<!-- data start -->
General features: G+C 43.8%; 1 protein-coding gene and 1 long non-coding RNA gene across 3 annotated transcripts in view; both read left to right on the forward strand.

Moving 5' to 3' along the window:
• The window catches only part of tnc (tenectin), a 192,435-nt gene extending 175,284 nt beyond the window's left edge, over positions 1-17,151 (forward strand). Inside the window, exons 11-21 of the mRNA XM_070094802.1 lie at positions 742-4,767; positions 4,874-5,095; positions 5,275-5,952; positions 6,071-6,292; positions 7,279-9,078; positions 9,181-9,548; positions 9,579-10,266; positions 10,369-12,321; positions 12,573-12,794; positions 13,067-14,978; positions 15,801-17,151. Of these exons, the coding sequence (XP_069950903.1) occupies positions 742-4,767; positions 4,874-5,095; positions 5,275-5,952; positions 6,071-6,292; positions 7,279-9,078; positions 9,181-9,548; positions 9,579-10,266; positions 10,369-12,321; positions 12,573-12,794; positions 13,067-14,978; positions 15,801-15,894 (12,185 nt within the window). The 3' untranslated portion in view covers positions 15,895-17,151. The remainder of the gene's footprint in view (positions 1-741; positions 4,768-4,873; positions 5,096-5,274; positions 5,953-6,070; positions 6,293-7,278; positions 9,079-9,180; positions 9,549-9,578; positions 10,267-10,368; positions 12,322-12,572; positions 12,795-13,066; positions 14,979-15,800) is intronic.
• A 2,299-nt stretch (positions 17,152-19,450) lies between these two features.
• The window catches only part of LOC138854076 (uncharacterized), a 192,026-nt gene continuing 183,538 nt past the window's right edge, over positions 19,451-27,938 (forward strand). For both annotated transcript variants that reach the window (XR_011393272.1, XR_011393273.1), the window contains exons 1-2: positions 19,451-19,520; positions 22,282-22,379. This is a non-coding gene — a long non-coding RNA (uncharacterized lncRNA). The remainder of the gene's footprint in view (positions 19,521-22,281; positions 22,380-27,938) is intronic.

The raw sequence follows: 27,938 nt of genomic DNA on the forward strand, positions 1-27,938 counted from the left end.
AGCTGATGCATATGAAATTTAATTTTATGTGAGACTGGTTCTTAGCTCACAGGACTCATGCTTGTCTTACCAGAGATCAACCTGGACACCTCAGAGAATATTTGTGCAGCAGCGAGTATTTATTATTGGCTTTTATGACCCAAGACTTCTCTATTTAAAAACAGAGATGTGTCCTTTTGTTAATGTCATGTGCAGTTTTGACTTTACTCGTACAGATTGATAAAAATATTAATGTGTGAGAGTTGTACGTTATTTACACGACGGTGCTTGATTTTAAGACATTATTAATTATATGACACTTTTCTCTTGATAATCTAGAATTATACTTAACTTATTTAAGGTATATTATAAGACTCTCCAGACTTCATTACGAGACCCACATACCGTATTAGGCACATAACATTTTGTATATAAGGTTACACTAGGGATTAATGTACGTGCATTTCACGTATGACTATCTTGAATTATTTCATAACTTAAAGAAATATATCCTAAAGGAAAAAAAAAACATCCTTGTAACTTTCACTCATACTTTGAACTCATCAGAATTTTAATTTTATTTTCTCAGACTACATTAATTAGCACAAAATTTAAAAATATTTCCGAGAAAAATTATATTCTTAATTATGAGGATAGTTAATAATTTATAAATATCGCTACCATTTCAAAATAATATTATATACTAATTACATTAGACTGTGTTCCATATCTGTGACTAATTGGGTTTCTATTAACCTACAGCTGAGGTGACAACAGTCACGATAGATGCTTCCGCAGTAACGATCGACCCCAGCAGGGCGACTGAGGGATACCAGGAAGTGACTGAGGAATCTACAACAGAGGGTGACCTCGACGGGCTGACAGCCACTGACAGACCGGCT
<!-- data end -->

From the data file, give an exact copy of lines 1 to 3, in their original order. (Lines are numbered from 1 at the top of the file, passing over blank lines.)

General features: G+C 43.8%; 1 protein-coding gene and 1 long non-coding RNA gene across 3 annotated transcripts in view; both read left to right on the forward strand.

Moving 5' to 3' along the window:
• The window catches only part of tnc (tenectin), a 192,435-nt gene extending 175,284 nt beyond the window's left edge, over positions 1-17,151 (forward strand). Inside the window, exons 11-21 of the mRNA XM_070094802.1 lie at positions 742-4,767; positions 4,874-5,095; positions 5,275-5,952; positions 6,071-6,292; positions 7,279-9,078; positions 9,181-9,548; positions 9,579-10,266; positions 10,369-12,321; positions 12,573-12,794; positions 13,067-14,978; positions 15,801-17,151. Of these exons, the coding sequence (XP_069950903.1) occupies positions 742-4,767; positions 4,874-5,095; positions 5,275-5,952; positions 6,071-6,292; positions 7,279-9,078; positions 9,181-9,548; positions 9,579-10,266; positions 10,369-12,321; positions 12,573-12,794; positions 13,067-14,978; positions 15,801-15,894 (12,185 nt within the window). The 3' untranslated portion in view covers positions 15,895-17,151. The remainder of the gene's footprint in view (positions 1-741; positions 4,768-4,873; positions 5,096-5,274; positions 5,953-6,070; positions 6,293-7,278; positions 9,079-9,180; positions 9,549-9,578; positions 10,267-10,368; positions 12,322-12,572; positions 12,795-13,066; positions 14,979-15,800) is intronic.